Council officers say volunteers who carried out improvement works to a walking trail in Llanymynech should be ‘really proud’ of their efforts.

Volunteer group ‘Powys Countryside Volunteers’ have finished a major piece of work on a section of the Offa’s Dyke National Path that borders Llanymynech Golf Course, completing a substantial limestone drain and set of limestone steps, with the work overseen by the council’s Countryside Services team.

Cllr Aled Davies, Deputy Leader and Cabinet Member for Countryside Services, said: “The Offa’s Dyke National Trail attracts visitors from across the world so it is vital that we maintain the section that runs through our county.

“Our Powys Countryside Volunteers have done a marvellous job on this section of the path bordering Llanymynech Golf Course. I would like to thank them for their continuing efforts in keeping our rights of ways open for everyone to enjoy.”

Rob Dingle, the council’s Offa’s Dyke Path National Trail Officer, said: “This section of the trail has been very muddy and waterlogged, causing walkers to walk around it which can erode the Scheduled Ancient Monument adjacent to it. It has also meant that some walkers have been walking on the golf course itself to avoid this muddy section.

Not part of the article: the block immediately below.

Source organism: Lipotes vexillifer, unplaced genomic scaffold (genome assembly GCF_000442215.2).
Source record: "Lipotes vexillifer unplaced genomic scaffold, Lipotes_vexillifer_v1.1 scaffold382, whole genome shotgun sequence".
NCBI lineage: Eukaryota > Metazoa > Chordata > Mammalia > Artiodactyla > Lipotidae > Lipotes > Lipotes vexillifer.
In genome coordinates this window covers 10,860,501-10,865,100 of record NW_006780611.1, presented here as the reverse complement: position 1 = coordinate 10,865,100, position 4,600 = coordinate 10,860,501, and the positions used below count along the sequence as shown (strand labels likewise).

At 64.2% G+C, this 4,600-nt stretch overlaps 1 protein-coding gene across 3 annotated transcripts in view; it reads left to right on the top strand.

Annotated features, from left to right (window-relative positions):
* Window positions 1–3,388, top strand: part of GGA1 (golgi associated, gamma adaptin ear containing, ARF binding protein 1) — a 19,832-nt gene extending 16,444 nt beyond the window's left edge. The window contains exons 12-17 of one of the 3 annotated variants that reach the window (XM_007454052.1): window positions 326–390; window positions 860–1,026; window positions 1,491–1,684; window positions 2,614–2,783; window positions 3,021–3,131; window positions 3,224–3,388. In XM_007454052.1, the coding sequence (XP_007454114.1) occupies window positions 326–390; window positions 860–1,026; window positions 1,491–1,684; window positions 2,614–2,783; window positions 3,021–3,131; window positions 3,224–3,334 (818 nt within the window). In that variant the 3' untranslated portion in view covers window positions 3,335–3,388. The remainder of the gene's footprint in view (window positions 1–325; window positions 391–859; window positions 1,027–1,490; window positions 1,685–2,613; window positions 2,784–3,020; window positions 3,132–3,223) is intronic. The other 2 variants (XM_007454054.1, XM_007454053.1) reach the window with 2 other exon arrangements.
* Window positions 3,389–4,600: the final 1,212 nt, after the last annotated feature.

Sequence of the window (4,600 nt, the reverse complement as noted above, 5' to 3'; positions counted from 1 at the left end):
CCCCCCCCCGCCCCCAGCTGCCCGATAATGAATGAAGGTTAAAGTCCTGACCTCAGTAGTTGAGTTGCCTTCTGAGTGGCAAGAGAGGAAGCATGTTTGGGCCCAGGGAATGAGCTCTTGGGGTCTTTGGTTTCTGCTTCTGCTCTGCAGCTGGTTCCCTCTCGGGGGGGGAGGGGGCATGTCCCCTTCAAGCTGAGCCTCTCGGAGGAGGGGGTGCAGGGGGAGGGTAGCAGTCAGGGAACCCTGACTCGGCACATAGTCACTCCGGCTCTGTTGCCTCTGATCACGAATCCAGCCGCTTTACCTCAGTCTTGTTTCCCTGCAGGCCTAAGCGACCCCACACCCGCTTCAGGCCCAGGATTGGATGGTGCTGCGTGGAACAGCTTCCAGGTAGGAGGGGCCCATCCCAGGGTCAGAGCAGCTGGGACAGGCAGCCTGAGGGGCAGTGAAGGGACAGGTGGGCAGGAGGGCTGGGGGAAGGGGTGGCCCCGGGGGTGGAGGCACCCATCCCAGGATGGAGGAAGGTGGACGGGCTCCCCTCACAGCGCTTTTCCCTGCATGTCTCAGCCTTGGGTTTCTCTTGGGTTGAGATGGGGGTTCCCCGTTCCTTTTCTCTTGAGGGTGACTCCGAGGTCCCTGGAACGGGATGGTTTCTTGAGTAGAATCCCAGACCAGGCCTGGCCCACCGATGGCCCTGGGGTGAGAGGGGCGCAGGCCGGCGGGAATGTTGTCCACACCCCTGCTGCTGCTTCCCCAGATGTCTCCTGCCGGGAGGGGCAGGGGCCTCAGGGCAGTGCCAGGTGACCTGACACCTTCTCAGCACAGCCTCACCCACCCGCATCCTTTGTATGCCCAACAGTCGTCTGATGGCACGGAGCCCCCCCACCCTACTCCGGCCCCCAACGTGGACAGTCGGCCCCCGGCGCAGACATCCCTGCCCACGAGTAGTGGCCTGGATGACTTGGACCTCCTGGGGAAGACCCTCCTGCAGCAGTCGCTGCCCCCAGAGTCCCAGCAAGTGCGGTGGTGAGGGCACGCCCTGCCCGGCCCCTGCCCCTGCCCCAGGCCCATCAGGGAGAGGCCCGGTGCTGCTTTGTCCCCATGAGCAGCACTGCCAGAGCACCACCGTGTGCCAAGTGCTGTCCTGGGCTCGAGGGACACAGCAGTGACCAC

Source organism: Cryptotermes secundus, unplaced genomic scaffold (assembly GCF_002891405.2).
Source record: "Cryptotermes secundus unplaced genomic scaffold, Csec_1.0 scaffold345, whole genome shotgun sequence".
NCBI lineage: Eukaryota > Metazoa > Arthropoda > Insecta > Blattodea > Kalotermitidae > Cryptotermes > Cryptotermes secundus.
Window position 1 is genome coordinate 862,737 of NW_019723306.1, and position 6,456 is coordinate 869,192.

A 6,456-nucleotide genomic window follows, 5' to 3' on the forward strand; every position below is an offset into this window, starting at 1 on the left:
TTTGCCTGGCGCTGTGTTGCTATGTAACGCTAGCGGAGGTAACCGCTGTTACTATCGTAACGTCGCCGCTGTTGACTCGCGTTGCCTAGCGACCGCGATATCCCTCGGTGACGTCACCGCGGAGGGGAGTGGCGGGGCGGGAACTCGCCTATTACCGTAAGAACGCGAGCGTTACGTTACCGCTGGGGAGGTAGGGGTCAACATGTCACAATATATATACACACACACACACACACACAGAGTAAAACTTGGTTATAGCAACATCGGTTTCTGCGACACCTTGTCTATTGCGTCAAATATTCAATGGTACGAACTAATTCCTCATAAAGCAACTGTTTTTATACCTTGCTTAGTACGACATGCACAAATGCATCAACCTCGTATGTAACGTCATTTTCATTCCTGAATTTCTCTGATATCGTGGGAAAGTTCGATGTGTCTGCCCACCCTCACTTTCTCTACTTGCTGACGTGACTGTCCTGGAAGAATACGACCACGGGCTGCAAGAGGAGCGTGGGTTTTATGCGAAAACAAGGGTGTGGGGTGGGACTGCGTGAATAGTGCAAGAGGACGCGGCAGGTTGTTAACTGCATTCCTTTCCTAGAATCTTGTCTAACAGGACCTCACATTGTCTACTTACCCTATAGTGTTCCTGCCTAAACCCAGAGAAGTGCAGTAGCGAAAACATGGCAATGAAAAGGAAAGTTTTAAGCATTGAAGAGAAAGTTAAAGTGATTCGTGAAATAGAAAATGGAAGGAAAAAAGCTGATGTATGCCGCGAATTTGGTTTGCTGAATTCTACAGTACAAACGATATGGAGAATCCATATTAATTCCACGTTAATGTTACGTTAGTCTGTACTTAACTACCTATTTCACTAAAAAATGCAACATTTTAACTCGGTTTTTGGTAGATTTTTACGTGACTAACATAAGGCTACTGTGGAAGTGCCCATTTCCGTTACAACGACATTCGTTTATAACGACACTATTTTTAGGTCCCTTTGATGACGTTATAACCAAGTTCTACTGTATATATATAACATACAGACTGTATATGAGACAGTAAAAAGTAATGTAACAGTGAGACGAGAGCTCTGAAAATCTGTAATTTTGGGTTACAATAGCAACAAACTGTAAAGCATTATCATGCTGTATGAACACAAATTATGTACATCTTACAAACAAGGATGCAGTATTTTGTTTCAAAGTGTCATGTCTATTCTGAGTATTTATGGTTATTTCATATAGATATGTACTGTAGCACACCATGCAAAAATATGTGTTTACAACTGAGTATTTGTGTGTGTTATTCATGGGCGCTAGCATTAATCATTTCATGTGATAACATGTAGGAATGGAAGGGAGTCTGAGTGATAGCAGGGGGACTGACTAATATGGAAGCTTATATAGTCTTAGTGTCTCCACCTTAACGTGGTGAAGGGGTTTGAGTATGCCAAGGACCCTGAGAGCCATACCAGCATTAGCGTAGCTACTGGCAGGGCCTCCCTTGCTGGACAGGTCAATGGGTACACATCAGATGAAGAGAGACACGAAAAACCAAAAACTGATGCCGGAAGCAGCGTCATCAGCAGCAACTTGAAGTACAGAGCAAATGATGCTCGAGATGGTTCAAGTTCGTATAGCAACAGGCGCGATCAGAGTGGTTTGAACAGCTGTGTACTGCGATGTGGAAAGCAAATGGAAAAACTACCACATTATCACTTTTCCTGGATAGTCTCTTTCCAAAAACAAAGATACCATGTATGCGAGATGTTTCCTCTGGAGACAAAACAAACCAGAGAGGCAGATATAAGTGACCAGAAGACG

“This is a major improvement for the route and the Powys Countryside Volunteers should be really proud of what they have achieved on this section of the trail. As well as our wonderful volunteers, I would like to thank staff at Llanymynech Golf Course who helped us move materials onto the site so that the improvement works could take place.”

Phil Stallard, the council’s Countryside Volunteer Co-ordinator, said: “This was a really tough task for our volunteers to get their teeth into but, as always, they finished the job to a high standard. While working on site it was great to be thanked by national trail walkers from all over the world for the work being carried out on this section of the trail.”